From the 16th century to the middle of the 19th century, the purpose of a broadside was to inform the general public on the latest crimes, executions and murders; which were based locally. Acting as an informative poster or tabloid, in its time broadsides were one of the most popular forms of street literature, or just a poor man’s newspaper as on execution days, they would only be sold for a penny!
Take a look at other versions of broadsides regarding Celia by clicking here.While looking through possible broadsides to research, the one above caught my attention in particular, its captivating descriptive language creates violent imagery in my mind, the graphic illustrations add to the disturbing nature. The large, bold font set a frame for the text, which chronologically runs through the context and details about the murder and trail.
Now, I’d like to draw your attention to the brutal murder of Celia Holloway, alternatively known by her maiden name, Celia Bashford. In 1831, Celia was strangled to death by her husband of six years, John William Holloway. In a desperate attempt to wash the blood off his hands, he proceeded to cut her up into pieces and discard of her body in ‘Lovers Walk’, while being accompanied by Ann Kennett.
Surprisingly, through my research I found that, ‘study reveals that the most common relationship recorded between a murder and victim was that of near kin, such as husband and wife, or child and parent’, (Bates, 18).
In the 19th century a patriarchal society existed and the majority of society followed Christian teachings, to have children was seen as a God-given blessing and to be a mother was more of an identity than an experience, being pregnant would have meant a lot to Celia. However, after the stressed caused from John and Celia’s physically abuse marriage and two failed pregnancies, Celia finally conceived a child but, in her third trimester, John ‘threw her under a chest of drawers, and continued pressing upon her throat with all his force, until he strangled her. When she had ceased struggling, he took out his knife and cut her throat’, in the process, he murdered his unborn child.
In 1832, John Holloway released a book revealing all of his dark thoughts and secrets during the time he murdered his pregnant wife Celia. John speaks of what he thought seconds before he strangled Celia, and attempts to shift the blame onto the Devil while trying to make the reader feel pity, ‘At last I could I must either do it, or give up altogether. But the Devil said, ‘Do it; it will not be discovered’ My keeping her there so long caused her, however, to suspect something not right’, (Holloway, 234). In court John proceeded, ‘why should I be hanged? I don’t wish to live – a man who commits murder ought to die’, here John is contradicting his own thoughts and further questioning his sentence he was served with by justifying why he should be hanged rather than be deported as a convict to Australia, ‘but I have the same right to be sent out of the country that Winter had’.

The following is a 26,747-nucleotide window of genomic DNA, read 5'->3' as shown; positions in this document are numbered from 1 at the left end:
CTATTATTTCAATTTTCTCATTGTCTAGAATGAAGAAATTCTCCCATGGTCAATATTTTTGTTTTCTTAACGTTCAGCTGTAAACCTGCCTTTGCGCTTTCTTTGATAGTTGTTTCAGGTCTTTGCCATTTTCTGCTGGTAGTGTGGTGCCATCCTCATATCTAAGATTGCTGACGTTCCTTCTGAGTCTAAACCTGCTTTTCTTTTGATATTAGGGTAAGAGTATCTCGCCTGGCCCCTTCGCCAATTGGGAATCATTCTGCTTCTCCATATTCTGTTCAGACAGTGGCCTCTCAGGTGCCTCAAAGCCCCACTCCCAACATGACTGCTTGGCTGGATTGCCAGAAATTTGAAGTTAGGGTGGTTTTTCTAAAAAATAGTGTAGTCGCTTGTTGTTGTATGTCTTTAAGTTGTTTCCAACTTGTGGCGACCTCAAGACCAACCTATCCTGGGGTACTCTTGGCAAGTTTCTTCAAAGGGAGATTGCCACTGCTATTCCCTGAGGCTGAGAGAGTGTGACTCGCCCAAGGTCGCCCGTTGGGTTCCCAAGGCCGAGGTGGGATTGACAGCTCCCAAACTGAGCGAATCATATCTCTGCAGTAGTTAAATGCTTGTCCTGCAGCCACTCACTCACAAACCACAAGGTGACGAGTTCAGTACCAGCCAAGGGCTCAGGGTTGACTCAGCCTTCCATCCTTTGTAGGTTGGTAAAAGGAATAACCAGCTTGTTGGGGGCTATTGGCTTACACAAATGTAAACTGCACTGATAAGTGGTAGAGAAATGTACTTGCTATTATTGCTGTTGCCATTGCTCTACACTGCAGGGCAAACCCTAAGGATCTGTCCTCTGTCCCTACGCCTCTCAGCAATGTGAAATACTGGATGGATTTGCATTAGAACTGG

One word of advice John, don’t do the crime, if you can’t do the time.
If you’d like to read more about convict history look at my blog about convict love tokens.
- First Image: ‘The Criminal Broadside of John Holloway’ http://curiosity.lib.harvard.edu/dying-speeches-and-bloody-murders-crime-broadsides/catalog/9-003036584 Accessed 1/11
- Second Image: ‘Holloway Passing the Hare and Hounds to the Copse in Lovers Walk’ by artist J.Parez (1831) https://dams-brightonmuseums.org.uk/assetbank-pavilion/action/viewAsset?id=27251&index=1&total=5&view=viewSearchItem Accessed 1/11
- Third Image: The Brighton Murder an Authentic and Faithful History of the Atrocious Murder of Celia Holloway, (1831)https://brightonmuseums.org.uk/discover/2012/12/17/the-murder-of-celia-holloway/ Accessed 1/11.